The other day while I was binge watching Netflix -as one does after a stressful day of work- my mom walked by and murmured something that really stuck with me. As she held a basket of laundry she stated ‘You’re so addicted to that social media and technology stuff’. For most this would come off as a snide remark and nothing more but for me personally, I couldn’t stand it. The thought of someone marking me off as ‘one of those technology addicted kids’ really ground my gears. After some thought and deep consideration, I realized that I don’t mind being labeled as ‘one of those kids’ and here’s why. Despite all of the negative connotations, the internet paved my future.
I know it’s a little dramatic to start, but hear me out. Today’s society has never been as advanced as it is now. With every possible idea, creative thought, online sale, or service, one click away, the internet is a social conglomerate. According to Ragan Communications Inc, Google translates roughly 69, 500,000 words every minute. For most this statistic is simply incomprehensible, but for an avid media junkie like myself it’s life changing. With over 300 hours of video content uploaded to ‘Youtube’ every minute it’s no surprise that the effects social media can have is life changing. Throughout my 4 blog posts, I will be talking about 4 different positive impacts social media has had on society. As a millennial I can attest to most of the things I will be posting about.
To start off, let’s talk about the effect it has on young people. As stated in its name, social media is a way to connect with others through digital means. With most platforms opening their services to young teens, the idea of ‘connecting’ with friends and creating a digital identity is now an instrumental part of their growth. According to the PEW Research Centre, over 80% of adults between the age of 18-29 are avid social media users. Although the demographic from this statistic is higher than what I was originally looking for, the ‘coming of age’ aspect still applies. To go back to the comment my mom made earlier, although I personally don’t agree the report from PEW Research Centre shows that factually she may be onto something. The case study mentions that just over half of the 18-29 demographic says they would find it very difficult to disassociate from their accounts online. By visiting and using these sites or apps daily or more frequently, I believe teens and young adults are becoming addicted to the complete access rather than the internet itself. With new platforms and ways to connect created every half a decade, creating a new digital identity and becoming ‘addicted’ to the likes or content posted online has never been easier.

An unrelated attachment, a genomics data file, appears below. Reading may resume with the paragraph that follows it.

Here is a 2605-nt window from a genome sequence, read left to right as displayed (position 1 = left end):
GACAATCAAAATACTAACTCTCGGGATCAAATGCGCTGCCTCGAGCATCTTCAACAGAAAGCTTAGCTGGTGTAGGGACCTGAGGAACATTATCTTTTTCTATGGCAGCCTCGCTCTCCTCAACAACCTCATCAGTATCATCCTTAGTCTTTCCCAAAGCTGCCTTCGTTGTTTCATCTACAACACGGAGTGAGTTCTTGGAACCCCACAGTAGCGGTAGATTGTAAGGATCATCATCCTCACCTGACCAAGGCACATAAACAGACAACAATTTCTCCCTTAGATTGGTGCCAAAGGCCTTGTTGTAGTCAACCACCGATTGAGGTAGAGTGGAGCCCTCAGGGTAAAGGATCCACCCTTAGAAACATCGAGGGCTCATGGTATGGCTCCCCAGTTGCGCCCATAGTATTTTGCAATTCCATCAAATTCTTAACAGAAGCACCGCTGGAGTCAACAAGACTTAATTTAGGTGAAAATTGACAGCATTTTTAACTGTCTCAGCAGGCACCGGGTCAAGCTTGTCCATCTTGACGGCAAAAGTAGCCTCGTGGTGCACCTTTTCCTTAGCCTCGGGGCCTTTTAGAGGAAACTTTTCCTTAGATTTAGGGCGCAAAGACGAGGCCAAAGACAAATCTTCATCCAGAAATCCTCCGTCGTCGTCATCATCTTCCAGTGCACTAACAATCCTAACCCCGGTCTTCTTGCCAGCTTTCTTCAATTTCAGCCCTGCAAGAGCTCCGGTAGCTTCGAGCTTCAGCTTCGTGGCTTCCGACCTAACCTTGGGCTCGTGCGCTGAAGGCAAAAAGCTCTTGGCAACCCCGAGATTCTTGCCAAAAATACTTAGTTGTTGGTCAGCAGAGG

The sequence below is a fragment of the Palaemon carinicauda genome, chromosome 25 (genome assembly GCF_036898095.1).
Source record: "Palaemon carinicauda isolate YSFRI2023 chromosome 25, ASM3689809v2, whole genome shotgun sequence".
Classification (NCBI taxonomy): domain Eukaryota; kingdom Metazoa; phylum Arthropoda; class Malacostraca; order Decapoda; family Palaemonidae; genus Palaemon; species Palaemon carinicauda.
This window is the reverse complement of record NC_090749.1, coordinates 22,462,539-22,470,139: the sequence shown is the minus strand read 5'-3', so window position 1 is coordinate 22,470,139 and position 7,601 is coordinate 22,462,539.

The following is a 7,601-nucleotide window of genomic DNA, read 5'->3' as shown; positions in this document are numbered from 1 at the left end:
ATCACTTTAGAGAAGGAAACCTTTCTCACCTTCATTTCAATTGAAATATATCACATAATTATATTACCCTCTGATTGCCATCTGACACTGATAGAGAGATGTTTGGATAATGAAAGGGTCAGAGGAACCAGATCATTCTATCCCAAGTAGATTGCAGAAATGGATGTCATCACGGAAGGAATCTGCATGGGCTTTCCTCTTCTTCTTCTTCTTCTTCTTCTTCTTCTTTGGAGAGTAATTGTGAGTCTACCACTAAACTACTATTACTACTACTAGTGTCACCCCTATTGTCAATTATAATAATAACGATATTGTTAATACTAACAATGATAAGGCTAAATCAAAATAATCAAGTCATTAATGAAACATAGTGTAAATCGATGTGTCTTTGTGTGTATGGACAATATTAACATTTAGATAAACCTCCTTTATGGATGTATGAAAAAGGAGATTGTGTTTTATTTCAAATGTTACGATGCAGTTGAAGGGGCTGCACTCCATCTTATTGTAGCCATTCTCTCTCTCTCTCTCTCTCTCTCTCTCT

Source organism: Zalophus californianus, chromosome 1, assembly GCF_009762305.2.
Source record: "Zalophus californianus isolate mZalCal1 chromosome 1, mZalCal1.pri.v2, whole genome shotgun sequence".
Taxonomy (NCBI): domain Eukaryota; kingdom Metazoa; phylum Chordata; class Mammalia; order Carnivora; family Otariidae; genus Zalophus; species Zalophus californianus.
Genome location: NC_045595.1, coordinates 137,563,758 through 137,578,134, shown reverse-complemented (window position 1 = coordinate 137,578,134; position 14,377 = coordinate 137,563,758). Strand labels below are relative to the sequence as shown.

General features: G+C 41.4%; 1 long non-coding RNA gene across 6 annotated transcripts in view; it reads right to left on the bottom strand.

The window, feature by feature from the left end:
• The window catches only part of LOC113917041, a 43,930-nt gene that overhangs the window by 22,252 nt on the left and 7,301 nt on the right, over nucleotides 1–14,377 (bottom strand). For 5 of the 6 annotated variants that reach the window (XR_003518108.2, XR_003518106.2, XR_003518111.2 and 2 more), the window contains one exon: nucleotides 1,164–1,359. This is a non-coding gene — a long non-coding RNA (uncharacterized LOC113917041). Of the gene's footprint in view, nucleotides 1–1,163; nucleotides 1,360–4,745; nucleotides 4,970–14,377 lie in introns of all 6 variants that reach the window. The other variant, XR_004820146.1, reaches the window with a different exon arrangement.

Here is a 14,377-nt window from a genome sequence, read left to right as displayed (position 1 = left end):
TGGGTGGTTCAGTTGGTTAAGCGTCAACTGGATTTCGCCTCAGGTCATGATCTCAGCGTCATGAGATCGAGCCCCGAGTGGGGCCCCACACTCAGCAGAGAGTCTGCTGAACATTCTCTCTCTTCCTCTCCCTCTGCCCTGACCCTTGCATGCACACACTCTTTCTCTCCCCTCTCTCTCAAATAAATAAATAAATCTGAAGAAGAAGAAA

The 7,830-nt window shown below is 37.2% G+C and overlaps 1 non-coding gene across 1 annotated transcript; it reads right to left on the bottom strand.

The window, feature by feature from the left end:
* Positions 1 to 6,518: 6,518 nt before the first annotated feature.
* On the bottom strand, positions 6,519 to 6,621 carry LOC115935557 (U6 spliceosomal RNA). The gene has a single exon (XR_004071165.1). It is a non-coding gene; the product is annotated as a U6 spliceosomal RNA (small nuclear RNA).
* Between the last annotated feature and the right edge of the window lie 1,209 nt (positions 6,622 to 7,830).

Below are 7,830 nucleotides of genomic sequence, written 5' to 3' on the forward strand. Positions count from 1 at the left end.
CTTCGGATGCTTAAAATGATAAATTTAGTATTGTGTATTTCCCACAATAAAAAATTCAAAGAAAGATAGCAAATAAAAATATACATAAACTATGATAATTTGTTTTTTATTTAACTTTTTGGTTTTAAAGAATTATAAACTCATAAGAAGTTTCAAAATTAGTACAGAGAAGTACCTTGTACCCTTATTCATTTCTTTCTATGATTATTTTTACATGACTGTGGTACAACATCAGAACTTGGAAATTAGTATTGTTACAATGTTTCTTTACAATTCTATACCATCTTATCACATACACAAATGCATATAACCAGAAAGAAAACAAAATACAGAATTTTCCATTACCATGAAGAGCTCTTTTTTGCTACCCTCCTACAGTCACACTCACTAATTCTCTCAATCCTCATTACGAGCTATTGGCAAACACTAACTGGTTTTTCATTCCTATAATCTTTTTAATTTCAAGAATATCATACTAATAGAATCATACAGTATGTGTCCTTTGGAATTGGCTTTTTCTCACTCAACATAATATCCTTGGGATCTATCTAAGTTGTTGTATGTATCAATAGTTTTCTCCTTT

With insurmountable new content being posted online every minute, it’s not a surprise that young people are becoming attached to their devices at all times. It’s a before bed scroll, on the toilet check and between class browse that causes said addition to the digital lifestyle. Although it would be hypocritical for me to say that I am not guilty of all of the above, I am not going to sit here and say that I am not appreciative for what the internet has brought me.
Within seconds people can find their classmates and connect, create memories and share them with distant relatives and more importantly the internet allows people to be whoever they want to be, regardless of their physical personas. So to conclude, yes I’m talking to you baby boomers and beyond, when you see your daughter, son, niece or nephew furiously typing away on their gadget of choice, just know that when you were furiously playing on your Macintosh 128K your parents thought the same!
If you want to have your mind blown definitely head over to Youtube and check out the link I’ve attached here: 5 Crazy Ways Social Media Is Changing Your Brain Right Now